The licensing committee of the UK's Human Fertilisation and Embryology Authority (HFEA) met today to rule whether a couple can create a 'saviour sibling' to treat their seriously ill two-year-old son. It has decided that Joe and Julie Fletcher, from Northern Ireland, will be allowed to try to conceive an IVF baby who could help treat their son Joshua. Their doctor, Mohammed Taranissi, of the Assisted Reproduction and Gynaecology Centre in London, was invited by the HFEA to submit a test case licence application for the family. He later said that he would challenge the authority in court, should the application prove unsuccessful.
Joshua Fletcher has Diamond Blackfan anaemia (DBA), a rare blood condition that could be cured with a cell transplant from a tissue-matched donor. Having failed to find a matched living donor, his parents applied to use PGD (preimplantation genetic diagnosis ) to conceive an IVF baby who would be able to provide Joshua with compatible umbilical cord blood cells. If transplanted to Joshua, these cells could stimulate his body to produce its own healthy red blood cells.
In 2002, the HFEA turned down a request from the Whitaker family, who were also seeking to use PGD to conceive a tissue-matched baby to help a sibling with DBA. Michelle and Jayson Whitaker later travelled to Chicago to conceive their son James, born in June 2003, whose umbilical cord blood is now being used to help treat their son Charlie.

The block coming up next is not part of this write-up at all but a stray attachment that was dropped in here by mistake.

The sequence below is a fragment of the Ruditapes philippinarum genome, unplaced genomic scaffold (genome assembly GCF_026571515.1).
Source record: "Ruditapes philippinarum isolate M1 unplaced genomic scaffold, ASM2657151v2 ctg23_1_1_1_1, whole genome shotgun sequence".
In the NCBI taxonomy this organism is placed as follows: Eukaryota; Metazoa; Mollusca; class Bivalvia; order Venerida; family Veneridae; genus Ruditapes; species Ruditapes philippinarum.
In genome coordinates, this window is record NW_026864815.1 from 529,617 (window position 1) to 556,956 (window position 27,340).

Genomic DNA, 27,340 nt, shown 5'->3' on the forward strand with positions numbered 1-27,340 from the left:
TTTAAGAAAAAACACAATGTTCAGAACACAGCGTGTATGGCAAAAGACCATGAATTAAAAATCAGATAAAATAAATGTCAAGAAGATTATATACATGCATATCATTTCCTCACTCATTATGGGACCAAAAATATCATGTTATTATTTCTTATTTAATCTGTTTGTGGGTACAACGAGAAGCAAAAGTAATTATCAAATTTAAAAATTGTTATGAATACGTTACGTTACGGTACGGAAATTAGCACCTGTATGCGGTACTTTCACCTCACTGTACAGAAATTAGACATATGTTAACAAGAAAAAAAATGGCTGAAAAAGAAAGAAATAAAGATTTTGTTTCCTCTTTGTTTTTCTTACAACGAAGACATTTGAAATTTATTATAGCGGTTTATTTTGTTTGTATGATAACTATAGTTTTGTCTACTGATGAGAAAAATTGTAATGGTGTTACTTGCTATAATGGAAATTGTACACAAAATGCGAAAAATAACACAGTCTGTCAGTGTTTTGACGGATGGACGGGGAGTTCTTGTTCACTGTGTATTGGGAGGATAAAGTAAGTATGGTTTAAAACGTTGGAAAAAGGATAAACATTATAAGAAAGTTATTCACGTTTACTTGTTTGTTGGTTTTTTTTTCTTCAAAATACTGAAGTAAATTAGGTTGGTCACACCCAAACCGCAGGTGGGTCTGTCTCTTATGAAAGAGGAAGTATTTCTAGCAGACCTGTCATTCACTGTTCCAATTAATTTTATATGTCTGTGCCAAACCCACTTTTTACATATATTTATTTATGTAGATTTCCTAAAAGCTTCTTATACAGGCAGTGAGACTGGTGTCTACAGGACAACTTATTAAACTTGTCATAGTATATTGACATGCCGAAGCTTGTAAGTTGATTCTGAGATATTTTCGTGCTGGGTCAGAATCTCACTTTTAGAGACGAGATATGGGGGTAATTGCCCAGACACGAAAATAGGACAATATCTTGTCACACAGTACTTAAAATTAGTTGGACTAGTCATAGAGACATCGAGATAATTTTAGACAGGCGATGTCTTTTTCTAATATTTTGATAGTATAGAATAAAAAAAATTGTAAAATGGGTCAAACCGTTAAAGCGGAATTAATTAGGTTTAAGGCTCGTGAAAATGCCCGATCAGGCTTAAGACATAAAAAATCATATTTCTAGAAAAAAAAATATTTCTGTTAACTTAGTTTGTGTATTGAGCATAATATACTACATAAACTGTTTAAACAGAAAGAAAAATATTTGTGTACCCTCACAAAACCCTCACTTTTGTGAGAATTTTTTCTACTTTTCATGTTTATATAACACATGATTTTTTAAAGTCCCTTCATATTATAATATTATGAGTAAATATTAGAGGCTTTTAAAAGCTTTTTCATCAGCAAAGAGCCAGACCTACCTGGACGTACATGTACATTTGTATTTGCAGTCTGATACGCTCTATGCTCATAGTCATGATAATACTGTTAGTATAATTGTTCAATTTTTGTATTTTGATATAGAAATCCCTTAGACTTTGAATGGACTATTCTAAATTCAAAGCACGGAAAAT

PGD involves carrying out a genetic test on IVF embryos, usually to select those unaffected by a particular disease, which are then returned to the woman's womb. The HFEA originally refused the Whitakers permission to have the treatment in Britain because the cause of Charlie's DBA was unknown. Some cases of DBA are caused by a mutation in a gene called RPS19, but for most, the trigger remains unknown. However, the authority has allowed families with children affected by beta thalassaemia to have similar treatment, since a genetic test for this blood disorder is available.
In July, the HFEA changed its policy on 'saviour siblings' - babies who are able to provide genetically matched cord blood for an existing sick child. The authority relaxed its rules so that families in the same situation as the Whitakers and Fletchers would be able to have the treatment, as well as those families where a genetic cause for the condition can be identified. The Fletcher decision is the first individual decision based on the changed policy. Future applications for the treatment, said the HFEA, will be looked at according to their 'individual merit'.
Sources and References
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